The Yamaha Motor Corporation has caught a lot of flack recently over the lack of doors on its two-seater Rhino all-terrain vehicle. After it made some safety modifications to the Rhino in 2007, Yamaha was hit with a number of lawsuits – 175 in California alone. The national media caught wind of the lawsuits and came down pretty harsh. In response, Yamaha created its own website, TruthAboutRhino.com, and a Rally Around Rhino widget to garner support for the ATV. We don’t the know effectiveness of Yamaha’s use of the Interwebs, but something must have worked. Yamaha prevailed in all but one of the lawsuits. As to the one that got away? Well, that one was recently reversed by an appellate court.
Earlier this month, in Yamaha Motor Corp. U.S.A. v. McTaggart, No. A11A1022 (Ga. Ct. App. Nov. 15, 2011), the Georgia Court of Appeals reversed and remanded the case to the trial court with direction to enter judgment granting Yamaha’s motion for a directed verdict. In 2008, the plaintiff filed suit against Yamaha after he flipped his Rhino and suffered a severe laceration to his leg. The complaint alleged that his injuries were caused by a latent stability defect and the absence of doors. (The stability defect claims were abandoned four weeks before trial). Following a trial, the jury found that the Rhino’s defective design proximately caused the plaintiff’s injuries and returned a verdict in his favor for $317,002.
On appeal, Yamaha argued that the undisputed evidence at trial demanded a finding that the plaintiff assumed the risk of his injuries. At trial, the plaintiff testified that the Rhino was useful to him “because it had no door.” When he purchased the ATV, he declined the dealership’s offer to install an after-market door because he preferred the open access. Further, the plaintiff admitted that he had seen and understood the significance of keeping his legs inside the Rhino during a rollover. When the salesman reviewed the warning stickers on the Rhino, the plaintiff admittedly laughed and said, “Well, man, common sense would tell you not to do that, right?” Looking at the evidence as a whole, the Court found that the plaintiff had significant experience operating the Rhino and was clearly aware of the potential danger of injury to his limbs.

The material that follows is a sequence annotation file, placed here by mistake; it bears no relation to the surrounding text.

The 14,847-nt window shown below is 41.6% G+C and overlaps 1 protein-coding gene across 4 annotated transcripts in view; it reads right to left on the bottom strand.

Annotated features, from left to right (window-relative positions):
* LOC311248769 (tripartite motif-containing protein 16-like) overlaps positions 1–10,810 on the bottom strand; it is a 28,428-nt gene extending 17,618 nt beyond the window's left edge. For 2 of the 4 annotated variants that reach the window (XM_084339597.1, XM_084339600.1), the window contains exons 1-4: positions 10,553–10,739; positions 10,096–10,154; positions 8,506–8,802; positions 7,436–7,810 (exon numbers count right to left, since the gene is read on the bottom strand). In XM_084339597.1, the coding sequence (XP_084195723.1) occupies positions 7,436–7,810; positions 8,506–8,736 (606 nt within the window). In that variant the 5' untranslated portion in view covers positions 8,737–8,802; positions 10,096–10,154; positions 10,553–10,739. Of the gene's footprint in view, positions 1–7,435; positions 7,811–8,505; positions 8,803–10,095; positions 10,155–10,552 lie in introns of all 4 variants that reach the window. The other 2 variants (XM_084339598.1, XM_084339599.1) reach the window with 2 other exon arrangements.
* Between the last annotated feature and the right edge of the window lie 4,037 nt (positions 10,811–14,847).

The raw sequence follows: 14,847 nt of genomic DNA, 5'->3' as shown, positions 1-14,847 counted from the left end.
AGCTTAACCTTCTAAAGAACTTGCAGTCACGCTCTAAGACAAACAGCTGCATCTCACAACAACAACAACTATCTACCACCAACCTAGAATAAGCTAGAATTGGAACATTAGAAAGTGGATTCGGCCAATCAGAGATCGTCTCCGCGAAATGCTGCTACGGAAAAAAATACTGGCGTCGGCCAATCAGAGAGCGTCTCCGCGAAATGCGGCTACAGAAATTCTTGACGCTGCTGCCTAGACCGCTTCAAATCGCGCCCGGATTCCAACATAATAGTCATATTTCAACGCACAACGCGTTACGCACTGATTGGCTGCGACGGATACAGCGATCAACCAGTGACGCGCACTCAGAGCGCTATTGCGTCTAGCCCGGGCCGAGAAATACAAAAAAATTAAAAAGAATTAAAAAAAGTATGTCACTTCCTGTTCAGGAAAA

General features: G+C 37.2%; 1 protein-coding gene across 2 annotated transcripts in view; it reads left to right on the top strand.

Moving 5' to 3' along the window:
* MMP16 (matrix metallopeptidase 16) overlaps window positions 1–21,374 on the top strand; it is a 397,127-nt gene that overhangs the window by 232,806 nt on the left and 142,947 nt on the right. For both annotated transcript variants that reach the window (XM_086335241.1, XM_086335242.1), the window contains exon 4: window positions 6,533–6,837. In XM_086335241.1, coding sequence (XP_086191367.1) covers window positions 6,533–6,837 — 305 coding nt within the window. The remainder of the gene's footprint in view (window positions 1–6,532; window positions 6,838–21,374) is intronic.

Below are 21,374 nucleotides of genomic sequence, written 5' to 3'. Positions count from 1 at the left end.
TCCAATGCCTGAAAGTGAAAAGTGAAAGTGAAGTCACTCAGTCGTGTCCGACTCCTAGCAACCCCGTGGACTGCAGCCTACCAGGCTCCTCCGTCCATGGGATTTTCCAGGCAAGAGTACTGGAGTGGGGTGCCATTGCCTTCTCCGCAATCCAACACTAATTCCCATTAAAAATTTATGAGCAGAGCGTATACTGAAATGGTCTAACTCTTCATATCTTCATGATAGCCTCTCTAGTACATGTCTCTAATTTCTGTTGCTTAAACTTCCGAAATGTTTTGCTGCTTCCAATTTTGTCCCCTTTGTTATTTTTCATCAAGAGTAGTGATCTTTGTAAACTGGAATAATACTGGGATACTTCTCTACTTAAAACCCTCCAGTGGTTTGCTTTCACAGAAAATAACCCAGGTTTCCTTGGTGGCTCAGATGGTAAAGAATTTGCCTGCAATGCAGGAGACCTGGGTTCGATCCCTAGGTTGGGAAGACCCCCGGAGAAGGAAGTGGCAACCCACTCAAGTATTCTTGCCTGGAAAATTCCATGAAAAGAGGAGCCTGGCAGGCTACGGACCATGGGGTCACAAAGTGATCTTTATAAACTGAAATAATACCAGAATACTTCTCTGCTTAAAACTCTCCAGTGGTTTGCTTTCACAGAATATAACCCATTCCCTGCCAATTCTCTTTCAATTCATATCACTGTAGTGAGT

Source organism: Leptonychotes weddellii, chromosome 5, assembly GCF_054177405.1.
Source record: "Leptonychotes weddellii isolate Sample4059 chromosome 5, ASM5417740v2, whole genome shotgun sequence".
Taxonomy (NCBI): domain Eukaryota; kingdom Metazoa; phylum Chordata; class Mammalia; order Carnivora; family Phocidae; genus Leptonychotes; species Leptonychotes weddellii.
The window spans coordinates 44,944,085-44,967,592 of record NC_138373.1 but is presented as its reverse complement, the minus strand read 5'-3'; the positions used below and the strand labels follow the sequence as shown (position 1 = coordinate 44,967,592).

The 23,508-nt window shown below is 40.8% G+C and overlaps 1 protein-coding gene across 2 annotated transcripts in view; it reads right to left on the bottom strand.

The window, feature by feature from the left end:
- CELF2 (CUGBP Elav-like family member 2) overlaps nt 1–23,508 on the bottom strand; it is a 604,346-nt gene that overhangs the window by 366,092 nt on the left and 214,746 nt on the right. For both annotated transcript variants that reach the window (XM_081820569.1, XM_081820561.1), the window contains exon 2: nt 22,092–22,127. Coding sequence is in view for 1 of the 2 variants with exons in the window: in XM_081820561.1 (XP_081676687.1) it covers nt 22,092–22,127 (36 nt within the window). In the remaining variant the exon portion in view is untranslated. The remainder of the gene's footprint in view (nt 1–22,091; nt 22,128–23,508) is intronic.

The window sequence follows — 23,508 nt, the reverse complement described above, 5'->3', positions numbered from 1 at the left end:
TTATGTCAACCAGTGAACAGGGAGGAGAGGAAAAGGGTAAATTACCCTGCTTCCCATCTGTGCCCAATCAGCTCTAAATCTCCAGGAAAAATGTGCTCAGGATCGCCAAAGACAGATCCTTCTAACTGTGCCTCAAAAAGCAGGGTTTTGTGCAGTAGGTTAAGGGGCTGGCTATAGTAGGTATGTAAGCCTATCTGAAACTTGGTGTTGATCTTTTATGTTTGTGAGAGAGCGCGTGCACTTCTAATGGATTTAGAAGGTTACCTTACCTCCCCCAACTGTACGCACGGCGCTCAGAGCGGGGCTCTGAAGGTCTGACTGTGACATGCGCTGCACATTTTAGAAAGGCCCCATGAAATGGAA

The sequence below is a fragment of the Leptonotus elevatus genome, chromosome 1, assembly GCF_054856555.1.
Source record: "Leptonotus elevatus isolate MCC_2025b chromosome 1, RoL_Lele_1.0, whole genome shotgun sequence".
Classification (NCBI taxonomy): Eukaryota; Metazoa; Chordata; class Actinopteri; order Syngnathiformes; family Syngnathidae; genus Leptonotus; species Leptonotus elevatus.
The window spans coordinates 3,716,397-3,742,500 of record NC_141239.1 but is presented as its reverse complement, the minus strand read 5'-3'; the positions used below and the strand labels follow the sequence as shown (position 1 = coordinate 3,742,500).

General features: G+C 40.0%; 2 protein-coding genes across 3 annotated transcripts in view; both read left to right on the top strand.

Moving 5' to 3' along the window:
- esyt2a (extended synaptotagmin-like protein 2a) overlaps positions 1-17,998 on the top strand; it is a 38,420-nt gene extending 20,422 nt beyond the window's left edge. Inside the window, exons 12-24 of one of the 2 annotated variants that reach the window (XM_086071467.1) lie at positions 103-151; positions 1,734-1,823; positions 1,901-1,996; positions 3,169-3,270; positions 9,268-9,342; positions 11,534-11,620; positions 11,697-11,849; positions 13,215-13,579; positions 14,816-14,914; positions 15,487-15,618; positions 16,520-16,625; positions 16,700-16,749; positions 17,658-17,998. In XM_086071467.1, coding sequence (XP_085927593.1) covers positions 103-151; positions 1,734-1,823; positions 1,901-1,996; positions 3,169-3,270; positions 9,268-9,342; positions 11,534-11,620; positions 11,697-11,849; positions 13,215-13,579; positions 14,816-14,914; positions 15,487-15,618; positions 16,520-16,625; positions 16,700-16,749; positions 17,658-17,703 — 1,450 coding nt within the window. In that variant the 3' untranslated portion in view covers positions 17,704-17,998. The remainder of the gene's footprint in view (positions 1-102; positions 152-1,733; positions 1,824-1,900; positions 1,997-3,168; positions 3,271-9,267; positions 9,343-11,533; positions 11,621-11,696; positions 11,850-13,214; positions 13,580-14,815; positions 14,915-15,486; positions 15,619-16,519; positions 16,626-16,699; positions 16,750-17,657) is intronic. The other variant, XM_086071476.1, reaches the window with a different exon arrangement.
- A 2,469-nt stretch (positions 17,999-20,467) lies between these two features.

Yamaha may champion this decision on its Rhino website, but it should be noted that this decision tells us little, if anything, about the alleged defective design of the Rhino. That issue was not on appeal. We can see how some may view doors as a necessary component of a vehicle. But let’s get real. We aren’t talking about driving a DeLorean down the freeway. We are talking about a Rhino – an all-terrain vehicle. Ever heard of Jeep? No doors necessary.
Regardless of the potential design defect, the Court of Appeals got this one right. Buying a product specifically because it doesn’t have doors, then suing for the same reason seems illogical. The plaintiff admittedly was fully aware of the risks – always a good sign when trying to formulate an assumption of risk defense.